Development of a slender continuum robotic system for on-wing inspection/repair of gas turbine engines

Dong, Xin, Axinte, Dragos A., Palmer, David, Cobos, S., Raffles, M., Rabani, Amir and Kell, J. (2016) Development of a slender continuum robotic system for on-wing inspection/repair of gas turbine engines. Robotics and Computer-Integrated Manufacturing, 44 . pp. 218-229. ISSN 1879-2537

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The maintenance works (e.g. inspection, repair) of aero-engines while still attached on the airframes requires a desirable approach since this can significantly shorten both the time and cost of such interventions as the aerospace industry commonly operates based on the generic concept “power by the hour”. However, navigating and performing a multi-axis movement of an end-effector in a very constrained environment such as gas turbine engines is a challenging task. This paper reports on the development of a highly flexible slender (i.e. low diameter-to-length ratios) continuum robot of 25 degrees of freedom capable to uncoil from a drum to provide the feeding motion needed to navigate into crammed environments and then perform, with its last 6 DoF, complex trajectories with a camera equipped machining end-effector for allowing in-situ interventions at a low-pressure compressor of a gas turbine engine. This continuum robot is a compact system and presents a set of innovative mechatronics solutions such as: (i) twin commanding cables to minimise the number of actuators; (ii) twin compliant joints to enable large bending angles (±90°) arranged on a tapered structure (start from 40 mm to 13 mm at its end); (iii) feeding motion provided by a rotating drum for coiling/uncoiling the continuum robot; (iv) machining end-effector equipped with vision system. To be able to achieve the in-situ maintenance tasks, a set of innovative control algorithms to enable the navigation and end-effector path generation have been developed and implemented. Finally, the continuum robot has been tested both for navigation and movement of the end-effector against a specified target within a gas turbine engine mock-up proving that: (i) max. deviations in navigation from the desired path (1000 mm length with bends between 45° and 90°) are ±10 mm; (ii) max. errors in positioning the end-effector against a target situated at the end of navigation path is 1 mm. Thus, this paper presents a compact continuum robot that could be considered as a step forward in providing aero-engine manufacturers with a solution to perform complex tasks in an invasive manner.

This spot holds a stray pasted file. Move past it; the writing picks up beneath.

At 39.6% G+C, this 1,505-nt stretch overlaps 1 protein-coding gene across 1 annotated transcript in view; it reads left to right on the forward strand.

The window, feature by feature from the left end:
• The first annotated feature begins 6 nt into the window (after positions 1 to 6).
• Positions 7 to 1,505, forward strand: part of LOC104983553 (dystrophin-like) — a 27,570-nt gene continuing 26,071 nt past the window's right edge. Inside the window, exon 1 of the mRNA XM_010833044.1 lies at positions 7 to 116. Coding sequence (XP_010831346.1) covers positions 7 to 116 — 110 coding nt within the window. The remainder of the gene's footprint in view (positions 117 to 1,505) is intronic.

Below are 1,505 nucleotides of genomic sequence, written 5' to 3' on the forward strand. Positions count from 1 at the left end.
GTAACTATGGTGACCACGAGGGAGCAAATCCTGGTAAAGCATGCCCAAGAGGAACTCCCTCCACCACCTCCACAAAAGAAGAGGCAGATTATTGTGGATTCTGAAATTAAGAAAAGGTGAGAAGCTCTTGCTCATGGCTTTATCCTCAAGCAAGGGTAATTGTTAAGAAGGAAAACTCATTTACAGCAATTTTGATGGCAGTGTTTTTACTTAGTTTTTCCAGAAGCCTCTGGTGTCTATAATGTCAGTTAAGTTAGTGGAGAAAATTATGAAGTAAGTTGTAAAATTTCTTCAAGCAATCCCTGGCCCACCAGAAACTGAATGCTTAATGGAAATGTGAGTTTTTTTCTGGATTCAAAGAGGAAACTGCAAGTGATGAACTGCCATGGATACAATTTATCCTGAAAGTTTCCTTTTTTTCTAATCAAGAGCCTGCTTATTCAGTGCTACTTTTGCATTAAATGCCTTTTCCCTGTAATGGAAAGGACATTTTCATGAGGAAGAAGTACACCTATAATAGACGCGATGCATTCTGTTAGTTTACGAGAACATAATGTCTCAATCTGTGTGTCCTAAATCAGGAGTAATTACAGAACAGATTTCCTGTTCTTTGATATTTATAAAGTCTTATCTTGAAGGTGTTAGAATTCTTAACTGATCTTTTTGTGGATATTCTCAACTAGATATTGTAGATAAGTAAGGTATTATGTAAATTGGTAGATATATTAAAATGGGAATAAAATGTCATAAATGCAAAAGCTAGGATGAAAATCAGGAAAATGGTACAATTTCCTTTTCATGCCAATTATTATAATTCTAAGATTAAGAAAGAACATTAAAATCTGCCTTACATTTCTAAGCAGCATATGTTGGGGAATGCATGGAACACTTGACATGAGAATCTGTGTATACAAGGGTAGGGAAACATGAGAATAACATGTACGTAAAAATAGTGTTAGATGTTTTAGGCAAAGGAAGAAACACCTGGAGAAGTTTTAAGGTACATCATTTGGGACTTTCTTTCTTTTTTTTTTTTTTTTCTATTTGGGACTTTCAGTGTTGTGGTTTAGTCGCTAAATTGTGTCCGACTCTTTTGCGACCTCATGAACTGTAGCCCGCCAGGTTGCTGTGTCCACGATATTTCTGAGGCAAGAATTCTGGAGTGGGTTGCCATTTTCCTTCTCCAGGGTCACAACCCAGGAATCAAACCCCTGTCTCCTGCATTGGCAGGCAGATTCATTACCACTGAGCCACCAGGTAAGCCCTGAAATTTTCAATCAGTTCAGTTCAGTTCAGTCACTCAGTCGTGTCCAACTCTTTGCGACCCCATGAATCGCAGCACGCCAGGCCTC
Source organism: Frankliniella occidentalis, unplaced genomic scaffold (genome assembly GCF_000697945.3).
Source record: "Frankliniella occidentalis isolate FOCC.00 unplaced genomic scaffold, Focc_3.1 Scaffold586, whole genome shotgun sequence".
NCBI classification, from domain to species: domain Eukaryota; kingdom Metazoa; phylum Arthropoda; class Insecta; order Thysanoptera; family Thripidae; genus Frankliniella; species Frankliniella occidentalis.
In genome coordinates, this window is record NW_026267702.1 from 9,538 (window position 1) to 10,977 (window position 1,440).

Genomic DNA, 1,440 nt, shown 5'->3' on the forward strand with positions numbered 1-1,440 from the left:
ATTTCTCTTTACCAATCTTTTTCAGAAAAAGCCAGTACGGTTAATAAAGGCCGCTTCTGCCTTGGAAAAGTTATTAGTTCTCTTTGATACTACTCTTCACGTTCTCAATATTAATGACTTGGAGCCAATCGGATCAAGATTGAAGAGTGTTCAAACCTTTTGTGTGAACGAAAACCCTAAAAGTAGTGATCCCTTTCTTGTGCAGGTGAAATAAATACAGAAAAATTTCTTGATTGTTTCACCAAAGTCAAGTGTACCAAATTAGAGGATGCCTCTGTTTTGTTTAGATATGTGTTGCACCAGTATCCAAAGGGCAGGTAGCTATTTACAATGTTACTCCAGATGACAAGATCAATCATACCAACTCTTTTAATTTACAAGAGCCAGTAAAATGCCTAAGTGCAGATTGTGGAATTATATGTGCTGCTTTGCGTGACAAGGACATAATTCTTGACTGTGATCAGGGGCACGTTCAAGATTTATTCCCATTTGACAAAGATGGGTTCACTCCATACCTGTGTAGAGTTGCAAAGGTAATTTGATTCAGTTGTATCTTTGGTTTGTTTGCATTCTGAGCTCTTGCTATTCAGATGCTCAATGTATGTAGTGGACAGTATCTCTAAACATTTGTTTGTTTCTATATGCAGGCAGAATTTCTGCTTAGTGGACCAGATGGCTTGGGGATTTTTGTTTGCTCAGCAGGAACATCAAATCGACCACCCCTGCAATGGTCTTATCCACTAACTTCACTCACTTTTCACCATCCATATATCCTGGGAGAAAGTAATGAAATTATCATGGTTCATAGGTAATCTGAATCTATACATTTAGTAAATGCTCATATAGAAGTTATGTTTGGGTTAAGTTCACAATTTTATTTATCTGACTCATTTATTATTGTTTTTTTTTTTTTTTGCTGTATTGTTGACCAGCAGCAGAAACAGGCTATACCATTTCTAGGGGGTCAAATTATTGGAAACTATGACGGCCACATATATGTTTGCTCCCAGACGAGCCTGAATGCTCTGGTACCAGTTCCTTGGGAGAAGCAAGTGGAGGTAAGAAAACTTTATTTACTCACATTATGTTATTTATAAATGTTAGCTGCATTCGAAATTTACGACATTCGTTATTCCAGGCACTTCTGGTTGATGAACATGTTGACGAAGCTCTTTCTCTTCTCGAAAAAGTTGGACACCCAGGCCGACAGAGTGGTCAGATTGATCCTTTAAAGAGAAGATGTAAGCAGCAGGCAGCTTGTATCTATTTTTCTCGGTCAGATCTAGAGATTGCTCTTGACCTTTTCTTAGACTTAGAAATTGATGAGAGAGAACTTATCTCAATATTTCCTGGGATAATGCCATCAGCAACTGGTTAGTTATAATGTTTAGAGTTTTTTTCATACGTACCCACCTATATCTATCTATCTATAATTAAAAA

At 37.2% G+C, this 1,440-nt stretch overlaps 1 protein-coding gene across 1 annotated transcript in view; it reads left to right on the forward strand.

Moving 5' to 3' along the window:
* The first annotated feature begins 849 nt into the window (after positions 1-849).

Item Type: Article
Keywords: Continuum robot; Repair/maintenance of aero-engines; Navigation; Multi-axis manipulation of end-effectors
Schools/Departments: University of Nottingham, UK > Faculty of Engineering > Department of Mechanical, Materials and Manufacturing Engineering
Identification Number:
Depositing User: Eprints, Support
Date Deposited: 08 Feb 2017 11:09
Last Modified: 04 May 2020 18:09

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